Histamine H2 receptor-antagonists—burimamide, metiamide, cimetidine—are currently arousing much anticipatory excitement. The relatively recent concept that there is more than one receptor for histamine is based on the observation that pyrilamine (mepyramine) and other, older antihistamines have no effect on histamine-mediated secretion of gastric acid or on the heart rate. Intrigued by this observation and mindful of the analogous situation that existed in the field of catecholamines before adrenergic receptors were shown to be of two kinds (α and β), Black and his colleagues1 in 1964 began to synthesize and test potential inhibitors of another histamine receptor that may be involved in pyrilamine-insensitive responses. Their work culminated in precise definition of the pyrilamine-sensitive H1 and pyrilamine-insensitive H2 receptors and in the synthesis of burimamide,1 the first of the synthetic H2 receptor-antagonists.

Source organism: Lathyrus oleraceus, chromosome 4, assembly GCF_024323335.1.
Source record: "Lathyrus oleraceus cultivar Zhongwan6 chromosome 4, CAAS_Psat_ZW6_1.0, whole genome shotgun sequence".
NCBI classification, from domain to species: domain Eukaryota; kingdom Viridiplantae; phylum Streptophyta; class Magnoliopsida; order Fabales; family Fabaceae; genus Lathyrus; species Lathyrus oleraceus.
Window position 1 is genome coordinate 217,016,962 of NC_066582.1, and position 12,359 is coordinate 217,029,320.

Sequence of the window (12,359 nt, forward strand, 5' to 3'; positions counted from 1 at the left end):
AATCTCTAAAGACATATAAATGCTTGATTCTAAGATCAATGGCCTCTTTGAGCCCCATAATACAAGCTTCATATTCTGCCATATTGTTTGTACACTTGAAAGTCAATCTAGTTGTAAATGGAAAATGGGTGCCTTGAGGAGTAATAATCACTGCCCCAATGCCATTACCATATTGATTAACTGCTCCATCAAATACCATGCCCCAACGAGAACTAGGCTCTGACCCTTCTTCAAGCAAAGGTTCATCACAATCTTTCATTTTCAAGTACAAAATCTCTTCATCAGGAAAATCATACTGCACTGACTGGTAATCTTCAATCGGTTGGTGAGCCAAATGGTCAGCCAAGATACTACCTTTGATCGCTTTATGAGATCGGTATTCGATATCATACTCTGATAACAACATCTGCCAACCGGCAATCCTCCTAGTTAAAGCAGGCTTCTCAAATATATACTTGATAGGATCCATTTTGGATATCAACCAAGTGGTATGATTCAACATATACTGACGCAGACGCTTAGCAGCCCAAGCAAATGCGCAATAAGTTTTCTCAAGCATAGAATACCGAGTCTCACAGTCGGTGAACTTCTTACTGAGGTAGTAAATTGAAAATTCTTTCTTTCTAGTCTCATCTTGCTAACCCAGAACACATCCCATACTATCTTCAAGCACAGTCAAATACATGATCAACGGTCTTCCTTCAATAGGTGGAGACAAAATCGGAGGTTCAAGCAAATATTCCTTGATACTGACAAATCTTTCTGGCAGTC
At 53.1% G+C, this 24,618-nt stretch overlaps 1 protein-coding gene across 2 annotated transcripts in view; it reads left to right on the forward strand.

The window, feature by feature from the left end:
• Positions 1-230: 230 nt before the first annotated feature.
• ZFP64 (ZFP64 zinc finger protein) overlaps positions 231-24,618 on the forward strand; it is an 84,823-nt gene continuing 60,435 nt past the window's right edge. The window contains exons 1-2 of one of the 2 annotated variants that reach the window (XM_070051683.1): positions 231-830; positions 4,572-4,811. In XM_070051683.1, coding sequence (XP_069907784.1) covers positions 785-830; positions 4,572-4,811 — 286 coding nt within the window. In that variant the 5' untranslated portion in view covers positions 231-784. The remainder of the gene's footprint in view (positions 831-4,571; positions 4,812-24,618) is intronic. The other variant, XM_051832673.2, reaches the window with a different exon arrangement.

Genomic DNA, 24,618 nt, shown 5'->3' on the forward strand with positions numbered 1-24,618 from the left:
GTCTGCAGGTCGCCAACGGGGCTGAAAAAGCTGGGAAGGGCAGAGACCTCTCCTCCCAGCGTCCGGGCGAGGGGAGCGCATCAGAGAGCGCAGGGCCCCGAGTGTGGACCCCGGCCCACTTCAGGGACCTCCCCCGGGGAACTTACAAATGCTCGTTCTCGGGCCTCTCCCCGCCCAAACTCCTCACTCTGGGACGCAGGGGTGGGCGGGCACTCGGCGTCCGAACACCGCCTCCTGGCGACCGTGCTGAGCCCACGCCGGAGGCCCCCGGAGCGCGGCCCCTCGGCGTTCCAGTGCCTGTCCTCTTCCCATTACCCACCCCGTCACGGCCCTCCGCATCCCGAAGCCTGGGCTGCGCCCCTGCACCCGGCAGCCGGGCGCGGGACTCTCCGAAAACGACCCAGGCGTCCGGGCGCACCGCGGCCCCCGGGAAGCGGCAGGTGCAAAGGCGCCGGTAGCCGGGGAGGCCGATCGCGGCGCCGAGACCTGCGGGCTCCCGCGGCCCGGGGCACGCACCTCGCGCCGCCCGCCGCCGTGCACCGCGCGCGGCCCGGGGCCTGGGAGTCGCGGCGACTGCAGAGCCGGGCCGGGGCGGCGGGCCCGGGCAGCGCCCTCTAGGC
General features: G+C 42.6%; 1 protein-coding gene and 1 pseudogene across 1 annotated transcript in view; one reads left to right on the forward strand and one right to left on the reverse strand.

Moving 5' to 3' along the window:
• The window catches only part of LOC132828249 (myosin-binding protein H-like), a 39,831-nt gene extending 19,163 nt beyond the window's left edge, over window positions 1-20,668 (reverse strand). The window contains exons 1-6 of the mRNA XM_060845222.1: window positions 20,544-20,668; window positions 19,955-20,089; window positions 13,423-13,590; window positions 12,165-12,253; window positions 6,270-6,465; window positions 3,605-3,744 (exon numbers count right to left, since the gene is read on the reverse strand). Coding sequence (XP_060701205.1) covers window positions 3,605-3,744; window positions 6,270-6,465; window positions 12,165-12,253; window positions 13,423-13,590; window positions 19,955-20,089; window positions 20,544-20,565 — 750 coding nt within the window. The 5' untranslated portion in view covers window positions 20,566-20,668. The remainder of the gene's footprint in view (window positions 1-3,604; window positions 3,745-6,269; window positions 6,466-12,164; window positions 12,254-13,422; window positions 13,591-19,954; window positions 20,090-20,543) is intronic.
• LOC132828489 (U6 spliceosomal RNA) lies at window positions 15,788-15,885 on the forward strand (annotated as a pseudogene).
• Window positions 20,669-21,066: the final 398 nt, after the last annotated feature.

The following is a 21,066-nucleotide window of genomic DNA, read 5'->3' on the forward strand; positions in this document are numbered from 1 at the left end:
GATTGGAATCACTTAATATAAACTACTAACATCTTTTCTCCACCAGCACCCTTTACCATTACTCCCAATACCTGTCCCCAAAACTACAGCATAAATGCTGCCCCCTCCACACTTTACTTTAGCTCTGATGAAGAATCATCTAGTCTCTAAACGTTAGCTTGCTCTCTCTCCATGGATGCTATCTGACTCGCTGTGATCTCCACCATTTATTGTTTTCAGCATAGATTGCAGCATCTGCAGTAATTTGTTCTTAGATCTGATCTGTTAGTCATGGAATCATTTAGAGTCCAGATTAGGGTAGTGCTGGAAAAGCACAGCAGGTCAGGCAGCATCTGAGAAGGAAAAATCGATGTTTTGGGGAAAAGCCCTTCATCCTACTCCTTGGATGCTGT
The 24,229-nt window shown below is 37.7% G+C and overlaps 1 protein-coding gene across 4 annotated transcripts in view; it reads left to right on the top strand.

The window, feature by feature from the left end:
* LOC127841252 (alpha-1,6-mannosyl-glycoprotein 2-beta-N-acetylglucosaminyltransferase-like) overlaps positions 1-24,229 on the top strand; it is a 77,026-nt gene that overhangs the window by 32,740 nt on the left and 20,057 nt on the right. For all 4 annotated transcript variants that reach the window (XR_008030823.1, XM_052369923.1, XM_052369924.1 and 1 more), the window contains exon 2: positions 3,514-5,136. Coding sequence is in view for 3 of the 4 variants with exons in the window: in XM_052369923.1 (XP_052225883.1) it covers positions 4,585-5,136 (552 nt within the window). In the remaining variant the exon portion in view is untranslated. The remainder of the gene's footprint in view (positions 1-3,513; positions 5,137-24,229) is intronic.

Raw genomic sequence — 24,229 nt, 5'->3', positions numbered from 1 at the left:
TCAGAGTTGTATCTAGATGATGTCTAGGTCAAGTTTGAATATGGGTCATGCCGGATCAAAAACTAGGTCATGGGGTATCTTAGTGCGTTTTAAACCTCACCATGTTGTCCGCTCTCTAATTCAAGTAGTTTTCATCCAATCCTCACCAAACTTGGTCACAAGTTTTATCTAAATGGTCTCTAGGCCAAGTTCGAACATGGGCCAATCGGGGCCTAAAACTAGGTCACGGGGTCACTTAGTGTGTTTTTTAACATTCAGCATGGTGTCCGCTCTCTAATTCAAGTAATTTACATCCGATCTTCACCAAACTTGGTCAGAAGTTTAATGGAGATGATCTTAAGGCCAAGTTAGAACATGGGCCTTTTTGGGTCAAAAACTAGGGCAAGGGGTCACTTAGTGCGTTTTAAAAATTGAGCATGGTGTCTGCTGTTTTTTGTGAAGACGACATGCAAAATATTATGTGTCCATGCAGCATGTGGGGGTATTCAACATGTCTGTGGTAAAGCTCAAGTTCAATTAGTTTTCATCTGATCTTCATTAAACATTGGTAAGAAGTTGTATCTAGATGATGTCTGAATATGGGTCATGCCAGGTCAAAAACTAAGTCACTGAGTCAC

Burimamide, which is more effective intravenously than orally, and the subsequently synthesized metiamide and
Vaisrub S. Histamine H2 Receptor-Antagonists. JAMA. 1976;235(18):2006–2007. doi:10.1001/jama.1976.03260440058030
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